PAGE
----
The white noise of parenthood. The low-level, chronic hum of anxious agitation. I wrote about playdates and birthday parties and parent nights and after-school activities and fund-raisers. I wrote about music lessons and dance lessons and swim lessons and soccer and Little League. I wrote about high-fructose corn syrup, about screen time, about standardized-test scores, about their academic performance and their social-emotional development. The list went on in this vein for seven pages.
I profoundly identify with Brooks’ red-ink list. Before my daughter was born, I was working furiously on a grief memoir that, since her birth, is now also about grieving in early motherhood. But lately, though I am working furiously during all the waking hours of my life, I’m mostly either working on my day job, or my daughter’s ever-busier life.
In our gentrified Boston neighborhood, where we are privileged enough to rent, but not wealthy enough to buy a home, toddlers can take three varieties of music classes, at least two versions of paint ’n play classes, and Little Movers classes. There’s storybook time at the animal shelter, where kids can play with adoptable pets and color on long swaths of wax paper lining the floor. There’s toddler drumming. There are play dates (mine, thankfully, come with wine). There are swim lessons, which my daughter will start this summer. All of these options are lovely ways for parents, so often isolated from their extended families, to build villages for their burgeoning families, and to—here’s another buzzword—enrich their children’s lives.
But all of these opportunities also push me back into comparison mode. Is my kid overscheduled or underscheduled? Watching too much TV? Gaining age-appropriate social skills? Getting enough fresh air? Showing enough interest in her potty? Learning her numbers and ABC’s? I could easily make another 7-page list.
In the age of elimination communication and daycare that’s called “school,” I can’t help feeling like we’re already behind. See what I did there with the pronoun “we”? I conflated my child with my parenting of her, as though these things are one and the same. They are not. Nor are my “instincts” (read: my education, my disposition and priorities, my sense of right and wrong) about parenting necessarily the same as my “instincts” (read: my experiences and observations) about my child.
This month, we received word that one of the four preschools to which we submitted applications when our daughter was 18 months old, has a slot available for her beginning in September. To keep that spot, we need to put down a $1K non-refundable deposit by April 25th. This is money we don’t happen to have at the moment because we owe on our federal taxes this year, and also because my husband’s contract work has recently dried up.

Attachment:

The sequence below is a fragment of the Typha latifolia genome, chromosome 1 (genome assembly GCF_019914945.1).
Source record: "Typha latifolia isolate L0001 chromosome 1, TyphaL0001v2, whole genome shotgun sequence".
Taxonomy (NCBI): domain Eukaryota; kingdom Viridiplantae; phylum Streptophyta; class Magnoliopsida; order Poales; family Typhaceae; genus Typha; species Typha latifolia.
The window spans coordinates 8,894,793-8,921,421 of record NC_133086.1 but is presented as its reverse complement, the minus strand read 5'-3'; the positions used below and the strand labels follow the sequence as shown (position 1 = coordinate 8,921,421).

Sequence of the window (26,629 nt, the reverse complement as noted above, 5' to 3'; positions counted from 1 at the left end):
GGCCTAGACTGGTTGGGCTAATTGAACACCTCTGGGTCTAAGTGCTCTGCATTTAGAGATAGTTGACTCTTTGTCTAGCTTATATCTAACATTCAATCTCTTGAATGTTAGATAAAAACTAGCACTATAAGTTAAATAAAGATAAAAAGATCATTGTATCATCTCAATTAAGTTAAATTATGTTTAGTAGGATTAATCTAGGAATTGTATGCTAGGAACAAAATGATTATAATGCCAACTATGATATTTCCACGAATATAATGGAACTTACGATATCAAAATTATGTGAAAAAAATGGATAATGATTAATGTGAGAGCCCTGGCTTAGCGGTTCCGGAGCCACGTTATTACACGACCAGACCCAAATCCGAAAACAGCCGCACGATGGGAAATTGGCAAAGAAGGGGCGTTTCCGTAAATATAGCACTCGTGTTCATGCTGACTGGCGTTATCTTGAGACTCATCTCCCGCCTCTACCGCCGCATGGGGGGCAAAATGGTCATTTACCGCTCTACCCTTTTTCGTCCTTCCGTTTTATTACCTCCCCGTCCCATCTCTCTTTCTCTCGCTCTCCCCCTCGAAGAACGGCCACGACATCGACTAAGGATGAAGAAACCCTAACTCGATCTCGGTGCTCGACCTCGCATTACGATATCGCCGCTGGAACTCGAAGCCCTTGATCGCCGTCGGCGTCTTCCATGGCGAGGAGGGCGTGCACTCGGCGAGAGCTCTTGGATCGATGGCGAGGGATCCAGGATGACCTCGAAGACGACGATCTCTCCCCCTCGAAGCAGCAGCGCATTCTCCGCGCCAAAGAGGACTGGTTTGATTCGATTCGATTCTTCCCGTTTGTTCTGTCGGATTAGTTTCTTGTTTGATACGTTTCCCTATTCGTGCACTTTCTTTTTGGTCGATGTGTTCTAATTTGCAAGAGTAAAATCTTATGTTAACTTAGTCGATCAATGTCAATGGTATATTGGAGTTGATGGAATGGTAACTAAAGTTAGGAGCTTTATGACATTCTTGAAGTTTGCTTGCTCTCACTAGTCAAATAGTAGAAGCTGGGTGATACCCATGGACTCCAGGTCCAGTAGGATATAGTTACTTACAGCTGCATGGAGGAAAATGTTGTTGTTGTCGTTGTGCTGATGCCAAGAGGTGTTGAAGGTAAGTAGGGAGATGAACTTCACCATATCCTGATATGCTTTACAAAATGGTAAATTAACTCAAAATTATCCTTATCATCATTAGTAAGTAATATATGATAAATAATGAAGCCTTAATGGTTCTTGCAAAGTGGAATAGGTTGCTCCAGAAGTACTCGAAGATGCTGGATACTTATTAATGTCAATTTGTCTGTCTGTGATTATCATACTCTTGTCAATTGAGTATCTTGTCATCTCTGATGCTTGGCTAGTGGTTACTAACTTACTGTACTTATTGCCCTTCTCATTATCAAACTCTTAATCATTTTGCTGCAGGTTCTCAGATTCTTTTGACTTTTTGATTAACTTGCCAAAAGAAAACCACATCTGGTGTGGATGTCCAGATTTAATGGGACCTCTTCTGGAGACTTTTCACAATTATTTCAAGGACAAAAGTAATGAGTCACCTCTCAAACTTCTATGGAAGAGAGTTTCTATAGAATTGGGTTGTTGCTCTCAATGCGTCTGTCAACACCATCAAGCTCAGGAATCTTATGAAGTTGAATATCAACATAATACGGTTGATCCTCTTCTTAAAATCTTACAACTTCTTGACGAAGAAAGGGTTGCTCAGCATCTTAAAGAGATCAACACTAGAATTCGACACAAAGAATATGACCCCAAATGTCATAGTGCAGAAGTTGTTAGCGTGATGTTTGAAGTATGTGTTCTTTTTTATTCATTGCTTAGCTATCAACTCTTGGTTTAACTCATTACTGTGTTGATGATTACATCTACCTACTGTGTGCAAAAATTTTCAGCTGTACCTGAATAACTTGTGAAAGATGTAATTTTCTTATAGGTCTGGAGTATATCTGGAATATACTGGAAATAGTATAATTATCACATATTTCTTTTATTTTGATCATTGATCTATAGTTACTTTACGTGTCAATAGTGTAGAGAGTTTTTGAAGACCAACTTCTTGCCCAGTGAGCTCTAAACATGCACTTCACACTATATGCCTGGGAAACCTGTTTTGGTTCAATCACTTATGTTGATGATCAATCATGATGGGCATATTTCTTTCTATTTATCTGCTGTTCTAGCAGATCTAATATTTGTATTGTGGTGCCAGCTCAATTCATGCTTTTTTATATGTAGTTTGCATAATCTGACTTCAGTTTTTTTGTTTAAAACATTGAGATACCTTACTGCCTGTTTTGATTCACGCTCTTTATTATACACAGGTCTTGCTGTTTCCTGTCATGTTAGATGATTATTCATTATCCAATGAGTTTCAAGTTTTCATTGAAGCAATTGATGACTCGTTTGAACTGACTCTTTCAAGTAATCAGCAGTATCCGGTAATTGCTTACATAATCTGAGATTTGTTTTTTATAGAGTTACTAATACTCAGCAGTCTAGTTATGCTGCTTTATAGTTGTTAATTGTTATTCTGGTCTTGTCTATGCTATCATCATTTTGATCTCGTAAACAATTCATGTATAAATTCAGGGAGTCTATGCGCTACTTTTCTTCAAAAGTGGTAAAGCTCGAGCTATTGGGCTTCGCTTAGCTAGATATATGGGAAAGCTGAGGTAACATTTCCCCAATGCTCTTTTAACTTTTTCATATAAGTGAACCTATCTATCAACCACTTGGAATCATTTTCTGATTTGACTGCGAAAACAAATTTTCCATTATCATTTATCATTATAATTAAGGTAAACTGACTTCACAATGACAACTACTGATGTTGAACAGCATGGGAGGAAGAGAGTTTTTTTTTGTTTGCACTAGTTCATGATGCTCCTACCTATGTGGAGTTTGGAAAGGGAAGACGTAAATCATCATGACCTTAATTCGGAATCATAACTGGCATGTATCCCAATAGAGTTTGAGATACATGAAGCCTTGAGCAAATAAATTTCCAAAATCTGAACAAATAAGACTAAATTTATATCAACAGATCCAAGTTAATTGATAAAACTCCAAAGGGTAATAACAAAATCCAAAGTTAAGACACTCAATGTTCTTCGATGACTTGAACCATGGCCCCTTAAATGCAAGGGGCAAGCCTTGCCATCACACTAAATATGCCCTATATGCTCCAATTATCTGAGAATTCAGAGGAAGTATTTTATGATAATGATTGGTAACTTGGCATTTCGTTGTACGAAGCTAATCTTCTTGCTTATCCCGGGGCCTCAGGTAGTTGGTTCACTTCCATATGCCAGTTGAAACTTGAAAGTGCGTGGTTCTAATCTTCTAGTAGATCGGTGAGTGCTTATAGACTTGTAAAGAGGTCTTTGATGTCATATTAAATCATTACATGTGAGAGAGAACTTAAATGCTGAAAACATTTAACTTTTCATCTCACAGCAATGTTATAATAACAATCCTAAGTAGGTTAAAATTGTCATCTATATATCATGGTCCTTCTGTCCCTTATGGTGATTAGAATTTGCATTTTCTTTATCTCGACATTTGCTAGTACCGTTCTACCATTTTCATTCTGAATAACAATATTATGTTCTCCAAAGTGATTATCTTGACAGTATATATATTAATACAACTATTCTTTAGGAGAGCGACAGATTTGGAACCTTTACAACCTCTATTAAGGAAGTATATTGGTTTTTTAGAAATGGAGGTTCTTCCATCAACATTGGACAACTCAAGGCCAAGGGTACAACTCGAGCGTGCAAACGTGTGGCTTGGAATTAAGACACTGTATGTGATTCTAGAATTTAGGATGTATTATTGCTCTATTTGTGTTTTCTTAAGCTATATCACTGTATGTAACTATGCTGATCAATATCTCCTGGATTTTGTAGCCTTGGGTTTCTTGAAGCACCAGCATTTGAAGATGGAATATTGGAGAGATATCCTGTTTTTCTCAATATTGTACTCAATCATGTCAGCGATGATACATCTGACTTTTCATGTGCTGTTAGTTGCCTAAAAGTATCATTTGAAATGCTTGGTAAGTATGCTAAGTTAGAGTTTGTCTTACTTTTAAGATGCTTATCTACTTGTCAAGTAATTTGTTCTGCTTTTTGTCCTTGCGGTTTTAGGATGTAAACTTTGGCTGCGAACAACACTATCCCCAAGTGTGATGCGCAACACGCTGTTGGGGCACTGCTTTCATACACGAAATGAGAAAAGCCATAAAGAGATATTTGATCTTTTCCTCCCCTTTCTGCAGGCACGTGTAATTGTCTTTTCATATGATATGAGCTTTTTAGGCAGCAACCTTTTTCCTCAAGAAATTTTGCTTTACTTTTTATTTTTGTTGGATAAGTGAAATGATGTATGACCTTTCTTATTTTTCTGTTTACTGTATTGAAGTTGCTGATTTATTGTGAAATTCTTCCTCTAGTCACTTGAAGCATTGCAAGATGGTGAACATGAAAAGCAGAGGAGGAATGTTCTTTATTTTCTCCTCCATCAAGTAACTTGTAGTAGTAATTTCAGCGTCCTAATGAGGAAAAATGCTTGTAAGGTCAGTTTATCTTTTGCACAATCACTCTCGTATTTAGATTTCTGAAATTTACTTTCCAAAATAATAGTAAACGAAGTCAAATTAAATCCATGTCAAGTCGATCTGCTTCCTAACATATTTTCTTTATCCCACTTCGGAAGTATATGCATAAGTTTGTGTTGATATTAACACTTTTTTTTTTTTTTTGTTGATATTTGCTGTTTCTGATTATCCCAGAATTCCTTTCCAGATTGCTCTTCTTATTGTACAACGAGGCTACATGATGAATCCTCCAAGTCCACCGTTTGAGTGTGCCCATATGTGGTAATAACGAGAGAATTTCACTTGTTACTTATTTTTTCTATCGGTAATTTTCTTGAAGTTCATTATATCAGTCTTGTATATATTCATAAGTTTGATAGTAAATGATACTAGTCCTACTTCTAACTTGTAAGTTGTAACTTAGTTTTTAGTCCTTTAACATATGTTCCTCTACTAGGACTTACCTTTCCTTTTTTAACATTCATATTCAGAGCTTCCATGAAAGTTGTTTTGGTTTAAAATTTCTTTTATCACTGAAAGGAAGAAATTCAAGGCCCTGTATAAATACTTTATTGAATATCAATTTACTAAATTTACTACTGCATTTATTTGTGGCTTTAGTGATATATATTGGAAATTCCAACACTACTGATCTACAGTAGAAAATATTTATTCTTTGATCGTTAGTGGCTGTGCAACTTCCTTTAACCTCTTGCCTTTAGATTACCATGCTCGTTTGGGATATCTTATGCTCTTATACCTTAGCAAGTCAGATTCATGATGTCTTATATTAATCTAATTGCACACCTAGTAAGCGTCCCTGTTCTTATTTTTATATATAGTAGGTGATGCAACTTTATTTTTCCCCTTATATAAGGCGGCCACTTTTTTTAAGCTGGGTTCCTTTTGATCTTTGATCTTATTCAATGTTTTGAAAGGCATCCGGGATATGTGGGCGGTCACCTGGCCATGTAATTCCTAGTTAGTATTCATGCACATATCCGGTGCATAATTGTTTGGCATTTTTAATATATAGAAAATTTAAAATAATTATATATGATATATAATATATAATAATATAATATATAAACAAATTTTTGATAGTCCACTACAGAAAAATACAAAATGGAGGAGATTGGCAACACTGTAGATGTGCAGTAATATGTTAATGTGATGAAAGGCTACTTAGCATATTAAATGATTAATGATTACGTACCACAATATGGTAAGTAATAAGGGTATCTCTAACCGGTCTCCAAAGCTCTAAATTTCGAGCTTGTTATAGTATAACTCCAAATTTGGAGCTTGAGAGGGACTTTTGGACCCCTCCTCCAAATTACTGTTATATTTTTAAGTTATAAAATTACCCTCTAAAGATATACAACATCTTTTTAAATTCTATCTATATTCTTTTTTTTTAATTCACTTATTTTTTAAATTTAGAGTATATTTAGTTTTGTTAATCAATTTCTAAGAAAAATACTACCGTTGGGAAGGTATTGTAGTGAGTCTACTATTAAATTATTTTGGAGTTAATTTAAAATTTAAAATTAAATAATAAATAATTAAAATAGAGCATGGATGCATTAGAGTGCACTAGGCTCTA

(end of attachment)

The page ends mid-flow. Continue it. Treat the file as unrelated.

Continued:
Instinct, in this case, is up against reality. As an educator, I’m eager for my daughter to start school. I believe in the importance and power of education to shape and change lives, and because I work full-time, I’m not able to provide my daughter with constant enrichment at home. But we cannot, at this time, afford to send her to this no doubt excellent preschool.
I also have a competing instinct that my daughter may not be ready for school. So much can change between now and September, I know, and children adjust better than we give them credit for, and it’s good for kids to learn how to do what they might not want to do, and all that. But I don’t have until September to make a decision. I only have now.
What if we can’t always parent on instinct? What if our experiences of our children compete with our instincts as adult human beings? I watch other parents and admire so much about their parenting, but I have to stay vigilant with myself, checking for disconnect between what I admire and what’s best for my family—for my daughter, for my husband, and for me. For example, I happen to love the philosophies of Montessori education, but its less structured style would almost surely not be best for my daughter. Sleep training was likely a long, difficult process because it required her to make a sudden change from the routine of nursing to sleep that she’d grown accustomed to. I, on the other hand, had no choice about going back to work. Instinct can’t carry us far in situations like this. And parenting is full of situations like this.
I applaud anyone who raises small people solely from the confidence of their guts. But for parents whose lives circumscribe their parenting choices, and whose guts, like mine, roil with competing messages—What’s most important? For whom?—this is for you. I will be like my mother and my cousin, and keep you company if your child cries learning how to sleep (an important skill), or reassure you that most kids aren’t potty-trained until age 3, or tell you that my brilliant husband never went to preschool. I will know that your choices are probably as impossible as mine. I will celebrate your making them anyway.
Amy Monticello is an assistant professor at Suffolk University. Her work has appeared in many literary journals, and at Salon, The Rumpus, and The Nervous Breakdown. She currently lives in Boston, MA, with her husband and daughter. Follow her on Facebook, Twitter, and Instagram.